It had worked, up until that moment they had shared in front of his hotel. She could lie to herself all she wanted, Charlie had most definitely never looked at her that way.

"Happy Birthday."

His wishes had been warm and heartfelt, because he knew what it meant for her, not to get that card. And for the first time in a very long time, she had allowed herself to think that this birthday might actually not be that bad, after all.

It may also have had something to do with the way Peter had been staring at her again, with that unrivaled intensity that only two weeks ago would have led her to avert her eyes right away. She had found herself holding his gaze tonight, always daring a little longer.

Without fully realizing what she was doing, Olivia got her phone out of her pocket. She drank some more of her whiskey as she stared at the black screen, briefly debating with the voices in her head, trying to convince herself that calling him would be pointless.

He was probably asleep, or busy with Walter. The last thing he needed was to have her dump more of her problems on him. The truth was, she didn't even want to tell him about the card; she didn't want to think about the card anymore.

But in the smothering silence of her place, thinking about it was all she could do. The implications of what it meant, to have found it on her floor, not mailed to her, clenched her heart. Her gaze was once again drawn back to the door, and she could just see him, that vicious ghost from her past, with both his hands splayed on the wood, pressing his ear to it so he could listen to her every sound.

Now feeling successfully crept out, Olivia rose up from her couch and made a beeline to her bedroom, downing the last of her glass and discarding it quickly. When she sat at the edge of her bed, she realized she still hadn't let go of her phone. She didn't give it any more thought, dialing Peter's number.

He swiftly answered, starting with a heavy sigh. "The FBI better have serious plans about placing me into some kind of sleep therapy center in a near future. Some of us actually do enjoy sleeping at night, you know, and the lack of it is making me way too aware of the fact that I'm not in my twenties anymore."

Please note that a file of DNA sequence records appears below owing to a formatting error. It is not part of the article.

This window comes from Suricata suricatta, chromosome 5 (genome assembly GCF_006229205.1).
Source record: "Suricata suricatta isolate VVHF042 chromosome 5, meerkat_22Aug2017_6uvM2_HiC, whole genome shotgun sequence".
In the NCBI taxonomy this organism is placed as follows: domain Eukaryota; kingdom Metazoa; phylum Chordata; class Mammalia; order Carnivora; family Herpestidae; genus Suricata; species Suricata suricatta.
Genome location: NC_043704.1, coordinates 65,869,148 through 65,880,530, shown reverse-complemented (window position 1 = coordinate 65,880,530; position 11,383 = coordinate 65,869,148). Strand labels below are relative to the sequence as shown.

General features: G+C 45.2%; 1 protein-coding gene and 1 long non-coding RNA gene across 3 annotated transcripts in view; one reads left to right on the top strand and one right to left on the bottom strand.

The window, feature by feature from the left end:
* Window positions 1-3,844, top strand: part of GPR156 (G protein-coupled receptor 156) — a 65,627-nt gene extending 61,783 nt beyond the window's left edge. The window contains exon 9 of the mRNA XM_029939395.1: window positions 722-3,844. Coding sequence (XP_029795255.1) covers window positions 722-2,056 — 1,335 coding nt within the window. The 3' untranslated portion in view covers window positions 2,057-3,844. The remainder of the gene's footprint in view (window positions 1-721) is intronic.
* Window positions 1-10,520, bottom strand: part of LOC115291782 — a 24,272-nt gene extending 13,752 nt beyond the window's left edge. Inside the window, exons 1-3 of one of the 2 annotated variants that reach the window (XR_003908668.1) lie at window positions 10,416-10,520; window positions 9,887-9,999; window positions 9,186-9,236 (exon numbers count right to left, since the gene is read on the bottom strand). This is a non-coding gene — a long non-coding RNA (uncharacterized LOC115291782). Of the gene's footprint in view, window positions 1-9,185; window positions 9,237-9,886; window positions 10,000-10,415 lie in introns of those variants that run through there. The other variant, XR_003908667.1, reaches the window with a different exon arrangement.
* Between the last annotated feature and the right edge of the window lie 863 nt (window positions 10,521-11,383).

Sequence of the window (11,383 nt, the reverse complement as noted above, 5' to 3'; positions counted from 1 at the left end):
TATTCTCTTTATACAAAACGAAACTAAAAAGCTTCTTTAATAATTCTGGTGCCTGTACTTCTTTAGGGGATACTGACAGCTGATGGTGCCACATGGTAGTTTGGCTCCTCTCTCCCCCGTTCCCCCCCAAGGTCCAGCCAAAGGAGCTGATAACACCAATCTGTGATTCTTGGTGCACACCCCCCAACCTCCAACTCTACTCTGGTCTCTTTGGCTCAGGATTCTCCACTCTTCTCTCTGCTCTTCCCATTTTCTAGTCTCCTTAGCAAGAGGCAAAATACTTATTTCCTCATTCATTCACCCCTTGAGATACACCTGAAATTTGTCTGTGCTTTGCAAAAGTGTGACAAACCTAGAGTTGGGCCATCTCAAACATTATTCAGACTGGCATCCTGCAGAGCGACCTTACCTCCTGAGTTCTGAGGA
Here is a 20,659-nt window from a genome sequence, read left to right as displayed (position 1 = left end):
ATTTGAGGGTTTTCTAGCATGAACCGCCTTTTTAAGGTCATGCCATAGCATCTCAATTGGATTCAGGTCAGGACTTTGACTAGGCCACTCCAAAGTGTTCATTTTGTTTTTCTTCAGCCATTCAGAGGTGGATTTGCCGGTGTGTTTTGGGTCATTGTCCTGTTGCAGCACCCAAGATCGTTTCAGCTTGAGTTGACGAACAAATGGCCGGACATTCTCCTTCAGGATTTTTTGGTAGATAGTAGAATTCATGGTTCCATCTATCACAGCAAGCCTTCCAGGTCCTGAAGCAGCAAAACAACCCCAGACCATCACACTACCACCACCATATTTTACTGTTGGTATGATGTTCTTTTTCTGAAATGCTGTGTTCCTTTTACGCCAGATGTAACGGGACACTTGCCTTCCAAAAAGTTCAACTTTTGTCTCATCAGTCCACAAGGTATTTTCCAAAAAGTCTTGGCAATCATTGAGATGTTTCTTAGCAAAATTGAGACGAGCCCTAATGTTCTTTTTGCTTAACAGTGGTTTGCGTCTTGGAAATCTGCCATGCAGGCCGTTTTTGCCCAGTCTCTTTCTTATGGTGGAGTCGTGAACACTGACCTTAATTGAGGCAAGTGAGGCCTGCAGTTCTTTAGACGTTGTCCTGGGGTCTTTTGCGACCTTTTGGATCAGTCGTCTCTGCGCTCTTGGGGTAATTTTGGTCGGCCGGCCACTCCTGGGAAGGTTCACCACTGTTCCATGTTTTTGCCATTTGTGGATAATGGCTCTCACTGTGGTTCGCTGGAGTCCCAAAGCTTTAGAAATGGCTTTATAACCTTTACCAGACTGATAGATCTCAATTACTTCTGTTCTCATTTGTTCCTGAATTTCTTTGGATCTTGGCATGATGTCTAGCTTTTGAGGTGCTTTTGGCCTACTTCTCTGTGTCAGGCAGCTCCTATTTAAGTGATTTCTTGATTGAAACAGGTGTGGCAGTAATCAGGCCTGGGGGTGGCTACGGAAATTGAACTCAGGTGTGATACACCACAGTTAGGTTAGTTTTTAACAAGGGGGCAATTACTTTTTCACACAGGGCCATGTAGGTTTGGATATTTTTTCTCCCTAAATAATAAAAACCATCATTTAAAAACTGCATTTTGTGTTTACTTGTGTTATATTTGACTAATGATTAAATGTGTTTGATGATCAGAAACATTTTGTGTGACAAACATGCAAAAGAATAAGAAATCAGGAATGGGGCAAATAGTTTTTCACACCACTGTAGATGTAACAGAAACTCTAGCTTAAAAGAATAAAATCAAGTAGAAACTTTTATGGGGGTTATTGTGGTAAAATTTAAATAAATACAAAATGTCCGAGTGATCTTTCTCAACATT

"I'm sorry," she apologized immediately, and honestly, feeling genuinely guilty about bothering him again so late. And yet, her uneasiness was already starting to subside, now that she was hearing a friendly voice.

"What is it this time?" He asked, clearly resigned. "Is it gonna make me regret eating these chicken wings Walter insisted we ordered?"

It was only dawning on her now that he was expecting her to tell him about a new case, requesting him and his father to join her at a crime scene. And why wouldn't he? Her calls had always been purely professional, except for that time she had called him weeks ago, right after John's death.

Unsurprisingly, she instantly felt as foolish as she had that first night, closing her eyes and briefly shaking her head, exasperated once again by her own behavior. She most definitely didn't want to talk about the card, with anyone, didn't even want to think about it for the next twelve months, but now, she had to find an explanation for her call.

"There's no new case," she admitted, her mind reeling fervently as her fingers played with the hem of a jacket she realized she still hadn't taken off. "I…I still don't know how I feel about you making a deal with Nina Sharp."

Right. That was exactly the kind of things we wanted to be told over and over again. But the words were out of her mouth before she could stop herself, and all she could do now was curse inwardly.

"Olivia, I'm fine," he told her with poise, just like he had earlier tonight. Thankfully, he seemed more endeared by her apparent concern than bothered by it, obviously taking the bait. "I know saying that will probably make me sound like a jackass again, but doing this was actually the first time I felt truly useful in weeks. Most of the time, between my father's insane theories and your FBI raids, I feel like a fish out of the water around you guys."